The 3 “Tekki” katas (鉄騎) are said to originate from a unique and ancient kata known as “Naihanchi” – which could be translated as “in the middle of the battlefield” – quite appropriate with techniques such as hair pulling, knee stomping, genitalia squashing, throat crushing, etc.
In fact, and yet again, the name “Tekki” was introduced by Funakoshi when karate was exported to Japan. It is composed of two kanji characters: the first character is “Tetsu” (“iron” or “steel”) and the second “Ki” (“ride on a horse”, “equestrian”, or “knight”) – put together meaning “Iron Knight” or “Steel Horse Riding”.
Each of the 3 katas has a slightly different flavour but they represent different stages of training in close range fighting (imagine fighting with a wall behind you, or on a narrow footpath between 2 rice fields, etc.), with Tekki Shodan being a primer, Tekki Nidan being counter grappling and Tekki Sandan being counter-striking based.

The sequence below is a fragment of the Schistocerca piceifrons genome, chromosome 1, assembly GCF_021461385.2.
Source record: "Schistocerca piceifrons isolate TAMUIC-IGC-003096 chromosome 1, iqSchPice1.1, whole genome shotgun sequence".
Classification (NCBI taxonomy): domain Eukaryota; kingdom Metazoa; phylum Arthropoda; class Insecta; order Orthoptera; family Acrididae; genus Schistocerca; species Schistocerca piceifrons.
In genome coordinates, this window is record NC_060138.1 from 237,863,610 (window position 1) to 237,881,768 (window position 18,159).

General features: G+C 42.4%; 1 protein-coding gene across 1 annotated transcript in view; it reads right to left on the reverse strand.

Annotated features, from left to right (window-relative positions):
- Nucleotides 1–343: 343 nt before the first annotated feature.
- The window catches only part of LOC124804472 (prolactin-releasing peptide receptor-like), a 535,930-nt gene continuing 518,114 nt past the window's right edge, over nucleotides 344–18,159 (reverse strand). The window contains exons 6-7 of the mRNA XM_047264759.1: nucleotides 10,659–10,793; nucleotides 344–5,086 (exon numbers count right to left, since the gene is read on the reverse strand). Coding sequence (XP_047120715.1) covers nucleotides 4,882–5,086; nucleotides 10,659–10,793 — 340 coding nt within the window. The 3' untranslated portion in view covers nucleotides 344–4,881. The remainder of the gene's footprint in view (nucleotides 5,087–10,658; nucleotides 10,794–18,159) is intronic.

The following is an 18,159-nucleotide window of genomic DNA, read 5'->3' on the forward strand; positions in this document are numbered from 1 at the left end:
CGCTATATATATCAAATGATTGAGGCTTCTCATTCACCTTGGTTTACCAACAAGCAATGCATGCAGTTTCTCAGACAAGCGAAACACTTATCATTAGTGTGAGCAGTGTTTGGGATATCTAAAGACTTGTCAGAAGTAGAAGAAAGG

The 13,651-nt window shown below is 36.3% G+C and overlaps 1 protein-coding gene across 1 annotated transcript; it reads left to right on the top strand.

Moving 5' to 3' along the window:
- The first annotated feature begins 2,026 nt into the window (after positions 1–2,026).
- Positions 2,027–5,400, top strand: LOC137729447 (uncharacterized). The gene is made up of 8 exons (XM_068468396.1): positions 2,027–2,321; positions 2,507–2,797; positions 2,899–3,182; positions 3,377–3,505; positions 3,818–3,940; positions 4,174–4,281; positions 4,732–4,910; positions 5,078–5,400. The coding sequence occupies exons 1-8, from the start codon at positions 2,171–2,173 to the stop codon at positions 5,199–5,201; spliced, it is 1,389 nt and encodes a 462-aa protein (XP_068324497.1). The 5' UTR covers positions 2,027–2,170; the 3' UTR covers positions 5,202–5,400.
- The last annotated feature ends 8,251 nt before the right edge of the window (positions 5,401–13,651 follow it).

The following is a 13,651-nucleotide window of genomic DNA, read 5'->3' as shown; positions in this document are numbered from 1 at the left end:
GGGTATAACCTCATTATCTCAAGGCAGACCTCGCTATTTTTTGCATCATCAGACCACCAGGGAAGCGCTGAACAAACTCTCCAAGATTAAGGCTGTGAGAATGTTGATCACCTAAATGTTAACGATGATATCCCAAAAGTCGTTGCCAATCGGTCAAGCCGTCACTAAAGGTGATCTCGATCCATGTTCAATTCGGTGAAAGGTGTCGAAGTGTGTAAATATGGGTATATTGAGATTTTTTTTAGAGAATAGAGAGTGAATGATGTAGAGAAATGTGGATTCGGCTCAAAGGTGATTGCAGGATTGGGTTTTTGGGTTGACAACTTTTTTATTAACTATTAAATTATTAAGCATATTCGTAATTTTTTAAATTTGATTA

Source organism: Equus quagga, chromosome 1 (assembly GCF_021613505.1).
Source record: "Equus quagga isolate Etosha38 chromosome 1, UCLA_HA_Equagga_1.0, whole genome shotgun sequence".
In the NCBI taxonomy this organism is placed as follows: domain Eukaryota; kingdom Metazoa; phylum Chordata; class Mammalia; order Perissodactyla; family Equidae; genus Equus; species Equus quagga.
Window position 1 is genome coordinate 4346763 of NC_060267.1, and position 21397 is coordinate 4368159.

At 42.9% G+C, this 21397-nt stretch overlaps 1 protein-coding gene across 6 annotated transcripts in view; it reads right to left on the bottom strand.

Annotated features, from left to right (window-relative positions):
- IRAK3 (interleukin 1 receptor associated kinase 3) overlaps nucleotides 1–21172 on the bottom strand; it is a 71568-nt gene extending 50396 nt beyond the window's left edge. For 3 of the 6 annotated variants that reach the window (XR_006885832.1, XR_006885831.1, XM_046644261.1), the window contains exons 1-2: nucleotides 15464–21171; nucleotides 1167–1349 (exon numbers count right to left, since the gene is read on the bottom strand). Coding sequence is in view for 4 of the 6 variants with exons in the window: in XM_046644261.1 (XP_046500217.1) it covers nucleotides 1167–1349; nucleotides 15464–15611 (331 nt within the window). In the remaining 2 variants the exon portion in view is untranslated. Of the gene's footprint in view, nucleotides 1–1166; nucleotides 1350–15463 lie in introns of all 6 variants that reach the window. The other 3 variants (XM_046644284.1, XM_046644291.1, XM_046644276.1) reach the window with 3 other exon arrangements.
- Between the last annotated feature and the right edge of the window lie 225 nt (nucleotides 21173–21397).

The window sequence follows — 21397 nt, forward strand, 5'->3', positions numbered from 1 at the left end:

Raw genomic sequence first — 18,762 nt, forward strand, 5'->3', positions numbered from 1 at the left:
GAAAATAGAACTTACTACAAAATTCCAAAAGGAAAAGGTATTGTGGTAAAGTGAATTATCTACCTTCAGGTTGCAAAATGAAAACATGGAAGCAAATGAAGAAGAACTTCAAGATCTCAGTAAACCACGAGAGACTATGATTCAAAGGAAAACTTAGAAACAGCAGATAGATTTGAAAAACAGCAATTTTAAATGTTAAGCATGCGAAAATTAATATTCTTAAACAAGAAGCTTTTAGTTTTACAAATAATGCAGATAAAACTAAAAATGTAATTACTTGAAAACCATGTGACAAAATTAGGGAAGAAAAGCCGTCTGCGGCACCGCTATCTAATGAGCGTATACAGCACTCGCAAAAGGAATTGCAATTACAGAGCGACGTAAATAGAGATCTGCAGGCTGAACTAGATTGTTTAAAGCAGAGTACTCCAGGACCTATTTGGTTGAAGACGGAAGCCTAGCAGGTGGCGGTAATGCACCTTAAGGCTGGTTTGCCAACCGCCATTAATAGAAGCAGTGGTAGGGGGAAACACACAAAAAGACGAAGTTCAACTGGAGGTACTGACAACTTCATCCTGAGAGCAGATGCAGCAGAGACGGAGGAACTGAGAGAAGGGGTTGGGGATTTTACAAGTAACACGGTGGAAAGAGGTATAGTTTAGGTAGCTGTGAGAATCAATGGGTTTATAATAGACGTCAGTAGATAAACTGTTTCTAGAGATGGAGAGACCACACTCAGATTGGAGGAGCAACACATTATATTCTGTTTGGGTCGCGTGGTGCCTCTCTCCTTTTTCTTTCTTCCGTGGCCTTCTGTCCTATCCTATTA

The kata are performed in a stance called kiba-dachi (騎馬立ち), moving side to side in a linear fashion. In other words, the embusen is a straight line, running horizontally.
“Naihanchi” has evident Chinese roots and was passed on by Matsumura Sokan to Anko Itosu, who is said to have subsequently created the second and third versions to create the series. Prior to Itosu Sensei introducing his Pinan / Heian system in Okinawa, the “Naihanchi” was said to be the first kata taught to karate students to condition them physically and mentally to the years of training to come… Which shows how important these kata are…